Immediate collective action among food companies, municipal actors and NGOs is needed to avert a water crisis that poses real short-term threats to the food and agriculture sectors in the US, water risk experts have found.
The analysis from Morningstar Sustainalytics focused on the gigantic Ogallala Aquifer in the Great Plains region in the US and found water stresses like water depletion, old pipes, irrigation, droughts and polluted water were being exacerbated by widespread water mismanagement by food companies, farmers, government bodies, water utilities and others.
It found 69 out of 114 packaged foods companies (60%) operating in the Great Plains area had weak or non-existent water management practices. Another 49 of 114 firms (43%) in related food supply chains had similarly poor water stewardship records and plans.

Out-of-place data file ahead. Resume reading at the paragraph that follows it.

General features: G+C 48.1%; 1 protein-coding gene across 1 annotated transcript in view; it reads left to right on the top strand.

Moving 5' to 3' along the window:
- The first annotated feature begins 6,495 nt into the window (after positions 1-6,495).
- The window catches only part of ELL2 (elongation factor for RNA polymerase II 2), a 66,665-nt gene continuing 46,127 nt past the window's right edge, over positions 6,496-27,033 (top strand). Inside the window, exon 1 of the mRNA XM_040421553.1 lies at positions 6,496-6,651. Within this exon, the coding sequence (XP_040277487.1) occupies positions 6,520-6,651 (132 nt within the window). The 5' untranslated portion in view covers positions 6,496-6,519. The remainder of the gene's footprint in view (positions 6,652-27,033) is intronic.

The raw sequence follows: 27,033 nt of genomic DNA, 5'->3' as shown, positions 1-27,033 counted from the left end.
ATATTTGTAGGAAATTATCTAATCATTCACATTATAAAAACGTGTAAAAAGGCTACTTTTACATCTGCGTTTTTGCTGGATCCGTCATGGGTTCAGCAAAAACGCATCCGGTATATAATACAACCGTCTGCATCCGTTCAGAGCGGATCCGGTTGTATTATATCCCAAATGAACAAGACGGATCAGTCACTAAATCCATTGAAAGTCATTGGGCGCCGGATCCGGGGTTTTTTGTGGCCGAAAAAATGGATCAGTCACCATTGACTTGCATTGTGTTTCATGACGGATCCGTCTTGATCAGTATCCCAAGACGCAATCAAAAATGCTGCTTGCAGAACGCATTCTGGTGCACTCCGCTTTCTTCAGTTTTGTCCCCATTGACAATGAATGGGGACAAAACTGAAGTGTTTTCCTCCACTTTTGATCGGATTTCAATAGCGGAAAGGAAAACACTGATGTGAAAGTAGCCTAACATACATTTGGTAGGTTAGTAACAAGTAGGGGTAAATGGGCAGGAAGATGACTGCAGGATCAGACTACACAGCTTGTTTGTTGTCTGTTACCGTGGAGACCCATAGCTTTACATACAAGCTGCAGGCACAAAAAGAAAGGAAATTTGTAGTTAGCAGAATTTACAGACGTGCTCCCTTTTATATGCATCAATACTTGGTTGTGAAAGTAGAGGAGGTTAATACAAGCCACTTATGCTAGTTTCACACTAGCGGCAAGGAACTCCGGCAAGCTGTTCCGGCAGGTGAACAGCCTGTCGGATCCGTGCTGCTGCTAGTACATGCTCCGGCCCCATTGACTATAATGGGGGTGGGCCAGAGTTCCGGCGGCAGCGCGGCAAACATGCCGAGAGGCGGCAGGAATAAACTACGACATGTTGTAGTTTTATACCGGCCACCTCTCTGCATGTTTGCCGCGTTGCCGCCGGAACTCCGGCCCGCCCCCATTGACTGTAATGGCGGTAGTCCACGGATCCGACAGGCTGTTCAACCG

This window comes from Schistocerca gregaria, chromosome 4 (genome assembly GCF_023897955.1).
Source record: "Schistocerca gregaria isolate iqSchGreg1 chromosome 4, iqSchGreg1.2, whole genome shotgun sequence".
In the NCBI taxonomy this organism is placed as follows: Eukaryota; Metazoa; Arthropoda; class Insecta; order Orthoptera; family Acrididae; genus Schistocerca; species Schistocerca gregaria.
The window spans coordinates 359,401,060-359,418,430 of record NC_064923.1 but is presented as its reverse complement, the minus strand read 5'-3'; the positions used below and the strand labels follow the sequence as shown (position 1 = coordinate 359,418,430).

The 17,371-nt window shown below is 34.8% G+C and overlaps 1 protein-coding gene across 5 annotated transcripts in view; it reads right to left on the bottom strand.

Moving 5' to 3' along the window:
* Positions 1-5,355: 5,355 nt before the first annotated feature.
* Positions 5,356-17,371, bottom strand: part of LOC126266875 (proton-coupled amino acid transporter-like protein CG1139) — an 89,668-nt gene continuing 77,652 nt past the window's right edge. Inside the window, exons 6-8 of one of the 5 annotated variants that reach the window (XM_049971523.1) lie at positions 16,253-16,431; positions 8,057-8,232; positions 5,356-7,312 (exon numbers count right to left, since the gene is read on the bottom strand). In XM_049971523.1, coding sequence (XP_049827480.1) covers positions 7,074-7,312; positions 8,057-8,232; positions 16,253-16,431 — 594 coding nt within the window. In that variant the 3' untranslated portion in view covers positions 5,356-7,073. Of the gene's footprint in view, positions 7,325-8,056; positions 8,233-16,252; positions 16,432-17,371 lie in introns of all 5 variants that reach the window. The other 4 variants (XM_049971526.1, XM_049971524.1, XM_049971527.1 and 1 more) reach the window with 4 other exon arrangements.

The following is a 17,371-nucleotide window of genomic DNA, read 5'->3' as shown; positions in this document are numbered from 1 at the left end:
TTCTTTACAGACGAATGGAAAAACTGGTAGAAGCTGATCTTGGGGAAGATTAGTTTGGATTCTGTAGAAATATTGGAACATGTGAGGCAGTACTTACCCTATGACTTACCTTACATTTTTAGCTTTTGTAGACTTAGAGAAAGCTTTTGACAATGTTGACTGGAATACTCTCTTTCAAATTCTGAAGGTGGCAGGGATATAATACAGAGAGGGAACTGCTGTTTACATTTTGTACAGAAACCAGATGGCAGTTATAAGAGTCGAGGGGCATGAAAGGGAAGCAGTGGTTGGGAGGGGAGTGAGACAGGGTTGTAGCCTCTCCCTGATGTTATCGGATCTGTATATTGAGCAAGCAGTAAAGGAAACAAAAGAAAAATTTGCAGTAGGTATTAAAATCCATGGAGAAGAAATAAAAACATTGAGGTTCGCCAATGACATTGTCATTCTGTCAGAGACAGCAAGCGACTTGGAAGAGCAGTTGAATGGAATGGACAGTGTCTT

Report co-author, Matthew Howard, VP of Water Stewardship at Milwaukee-based The Water Council, called on food firms to “act now to mitigate risks” with even basic measures such as fixing leaks, metering water use and “adding water aspects to existing management systems.”
General Mills and Tyson Foods were called out for leading the way in this kind of pragmatic water care. “Both companies have water stewardship programs to mitigate water-related risk, including water efficiency goals and actions, which will result in reducing freshwater use.”